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Experience with hemihyperplasia and Beckwith–Wiedemann syndrome surveillance protocol

Authors

  • Yuri A. Zarate,

    1. Division of Human Genetics, Cincinnati Children's Hospital Medical Center, Cincinnati, Ohio
    2. Department of Pediatrics, Cincinnati Children's Hospital Medical Center, Cincinnati, Ohio
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  • Rafael Mena,

    1. Department of Pediatrics, Cincinnati Children's Hospital Medical Center, Cincinnati, Ohio
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  • Lisa J. Martin,

    1. Division of Epidemiology and Biostatistics, Cincinnati Children's Hospital Medical Center, Cincinnati, Ohio
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  • Paul Steele,

    1. Division of Pathology and Laboratory Medicine, Cincinnati Children's Hospital Medical Center, Cincinnati, Ohio
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  • Bradley T. Tinkle,

    1. Division of Human Genetics, Cincinnati Children's Hospital Medical Center, Cincinnati, Ohio
    2. Department of Pediatrics, Cincinnati Children's Hospital Medical Center, Cincinnati, Ohio
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  • Robert J. Hopkin

    Corresponding author
    1. Division of Human Genetics, Cincinnati Children's Hospital Medical Center, Cincinnati, Ohio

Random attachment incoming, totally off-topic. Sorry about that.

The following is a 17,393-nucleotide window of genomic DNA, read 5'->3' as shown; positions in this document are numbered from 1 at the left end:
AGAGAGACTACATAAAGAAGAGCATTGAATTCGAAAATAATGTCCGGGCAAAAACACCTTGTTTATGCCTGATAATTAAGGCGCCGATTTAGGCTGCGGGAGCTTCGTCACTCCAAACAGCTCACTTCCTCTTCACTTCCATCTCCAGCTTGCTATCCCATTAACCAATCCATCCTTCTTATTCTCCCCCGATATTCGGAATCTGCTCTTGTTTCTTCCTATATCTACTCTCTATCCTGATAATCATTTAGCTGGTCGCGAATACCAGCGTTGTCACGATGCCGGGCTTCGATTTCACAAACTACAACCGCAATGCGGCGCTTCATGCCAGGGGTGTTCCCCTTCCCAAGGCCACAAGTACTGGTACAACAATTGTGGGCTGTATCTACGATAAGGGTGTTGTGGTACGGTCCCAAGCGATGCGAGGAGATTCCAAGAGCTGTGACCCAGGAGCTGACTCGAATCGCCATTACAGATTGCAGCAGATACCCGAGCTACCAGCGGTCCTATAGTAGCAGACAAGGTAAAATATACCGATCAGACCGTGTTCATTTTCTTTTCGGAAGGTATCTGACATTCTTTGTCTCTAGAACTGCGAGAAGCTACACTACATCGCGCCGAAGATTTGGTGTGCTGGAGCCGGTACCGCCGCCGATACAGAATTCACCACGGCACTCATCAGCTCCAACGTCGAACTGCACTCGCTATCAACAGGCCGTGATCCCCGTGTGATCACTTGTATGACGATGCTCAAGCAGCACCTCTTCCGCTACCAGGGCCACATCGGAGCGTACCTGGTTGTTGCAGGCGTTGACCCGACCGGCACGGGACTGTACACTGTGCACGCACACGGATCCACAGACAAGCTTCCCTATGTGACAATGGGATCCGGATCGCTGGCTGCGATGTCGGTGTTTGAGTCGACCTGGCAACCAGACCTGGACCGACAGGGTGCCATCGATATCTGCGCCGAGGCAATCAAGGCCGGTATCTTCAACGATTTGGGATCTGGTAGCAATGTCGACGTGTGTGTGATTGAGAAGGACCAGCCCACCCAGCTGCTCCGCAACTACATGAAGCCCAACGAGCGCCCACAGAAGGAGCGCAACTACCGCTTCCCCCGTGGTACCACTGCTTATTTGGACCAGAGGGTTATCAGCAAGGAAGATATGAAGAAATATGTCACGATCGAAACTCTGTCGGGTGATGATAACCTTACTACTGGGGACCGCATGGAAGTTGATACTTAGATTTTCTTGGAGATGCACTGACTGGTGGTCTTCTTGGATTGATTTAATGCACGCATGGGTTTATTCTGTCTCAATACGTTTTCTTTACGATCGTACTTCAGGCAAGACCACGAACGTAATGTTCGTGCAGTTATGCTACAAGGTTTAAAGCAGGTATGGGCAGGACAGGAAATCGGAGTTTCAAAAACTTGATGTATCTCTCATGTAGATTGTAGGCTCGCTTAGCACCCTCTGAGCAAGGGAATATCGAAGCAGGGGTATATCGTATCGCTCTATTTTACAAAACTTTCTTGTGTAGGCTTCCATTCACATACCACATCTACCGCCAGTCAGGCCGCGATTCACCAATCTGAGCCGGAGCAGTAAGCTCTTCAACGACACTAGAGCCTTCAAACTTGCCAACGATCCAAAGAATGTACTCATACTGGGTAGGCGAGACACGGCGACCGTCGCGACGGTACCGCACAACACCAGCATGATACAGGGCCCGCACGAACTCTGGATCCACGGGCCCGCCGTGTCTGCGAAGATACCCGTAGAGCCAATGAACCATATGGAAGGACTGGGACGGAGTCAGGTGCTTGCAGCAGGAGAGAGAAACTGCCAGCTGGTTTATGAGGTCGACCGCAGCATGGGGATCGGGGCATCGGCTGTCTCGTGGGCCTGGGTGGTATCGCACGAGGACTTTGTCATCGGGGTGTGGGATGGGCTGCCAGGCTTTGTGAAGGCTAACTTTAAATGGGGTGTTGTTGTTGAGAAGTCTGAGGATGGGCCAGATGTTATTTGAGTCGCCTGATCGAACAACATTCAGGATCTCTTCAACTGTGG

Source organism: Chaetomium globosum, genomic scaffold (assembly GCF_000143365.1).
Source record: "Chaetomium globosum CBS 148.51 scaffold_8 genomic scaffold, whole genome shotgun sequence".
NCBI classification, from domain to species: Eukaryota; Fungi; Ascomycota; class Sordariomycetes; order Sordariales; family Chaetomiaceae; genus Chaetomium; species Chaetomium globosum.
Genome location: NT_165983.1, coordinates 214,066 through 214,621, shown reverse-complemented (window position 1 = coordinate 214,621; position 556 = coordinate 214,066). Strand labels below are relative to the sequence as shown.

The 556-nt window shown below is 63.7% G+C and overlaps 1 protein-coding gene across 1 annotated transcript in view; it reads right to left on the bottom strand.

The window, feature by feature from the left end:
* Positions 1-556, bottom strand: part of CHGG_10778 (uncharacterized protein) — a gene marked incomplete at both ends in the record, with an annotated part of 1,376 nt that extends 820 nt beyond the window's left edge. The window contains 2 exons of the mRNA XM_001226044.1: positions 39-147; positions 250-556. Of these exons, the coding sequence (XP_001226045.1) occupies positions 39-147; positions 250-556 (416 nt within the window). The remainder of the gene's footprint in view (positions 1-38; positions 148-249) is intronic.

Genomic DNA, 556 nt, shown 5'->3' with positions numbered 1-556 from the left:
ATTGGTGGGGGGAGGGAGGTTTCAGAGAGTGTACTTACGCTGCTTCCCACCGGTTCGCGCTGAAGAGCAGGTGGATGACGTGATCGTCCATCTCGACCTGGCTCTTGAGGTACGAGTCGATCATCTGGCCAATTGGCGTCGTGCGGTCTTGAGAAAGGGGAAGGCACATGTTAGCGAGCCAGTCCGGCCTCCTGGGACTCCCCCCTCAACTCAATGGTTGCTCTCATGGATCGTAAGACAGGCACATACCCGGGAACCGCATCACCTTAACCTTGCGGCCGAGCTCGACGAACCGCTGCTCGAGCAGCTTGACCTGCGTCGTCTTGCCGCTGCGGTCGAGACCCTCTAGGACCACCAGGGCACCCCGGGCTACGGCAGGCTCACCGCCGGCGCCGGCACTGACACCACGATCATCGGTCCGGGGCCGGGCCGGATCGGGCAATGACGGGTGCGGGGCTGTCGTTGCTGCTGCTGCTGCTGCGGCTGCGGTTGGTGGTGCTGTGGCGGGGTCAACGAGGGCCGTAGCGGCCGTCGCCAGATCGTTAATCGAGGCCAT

2. Department of Pediatrics, Cincinnati Children's Hospital Medical Center, Cincinnati, Ohio
    • Division of Human Genetics, Cincinnati Children's Hospital Medical Center, Burnet Avenue, MLC 4006, Cincinnati, OH 45229.

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  • How to cite this article: Zarate YA, Mena R, Martin LJ, Steele P, Tinkle BT, Hopkin RJ. 2009. Experience with hemihyperplasia and Beckwith–Wiedemann syndrome surveillance protocol. Am J Med Genet Part A 149A:1691–1697.

Abstract

Beckwith–Wiedemann syndrome (BWS) and isolated hemihyperplasia (IHH) are two well known overgrowth conditions that are associated with cancer predisposition. Multiple surveillance protocols have been proposed to detect the most commonly reported tumor types Wilms tumor and hepatoblastoma. We reviewed the history of our patients who were part of this monitoring protocol. Information from 63 cases was collected retrospectively while another 63 control samples for AFP measurement were obtained prospectively. Twenty-five (40%) patients had an ultrasound abnormality, the most frequent being nephromegaly/size discrepancy. Two patients had well documented cases of tumors/tumor precursor (2/63:3.2%) detected by ultrasound images. Three hundred thirty-six separate AFP values were available with values above 50,000 ng/ml seen in three patients older than 2 months, one with hepatoblastoma and two other with hemangiomas/hemangioendotheliomas. There was no clear difference in the range of AFP values between previously reported controls, our own normal population and affected patients. In conclusion, ultrasound surveillance detected renal and liver pathology including benign and malignant lesions. The known variability of AFP in normal neonates and patients with BWS makes interpretation difficult in early infancy. Very high AFP values did seem to be correlated with risk for identifiable liver lesions. Determination of the natural changes in AFP levels over time will allow more appropriate comparison. © 2009 Wiley-Liss, Inc.

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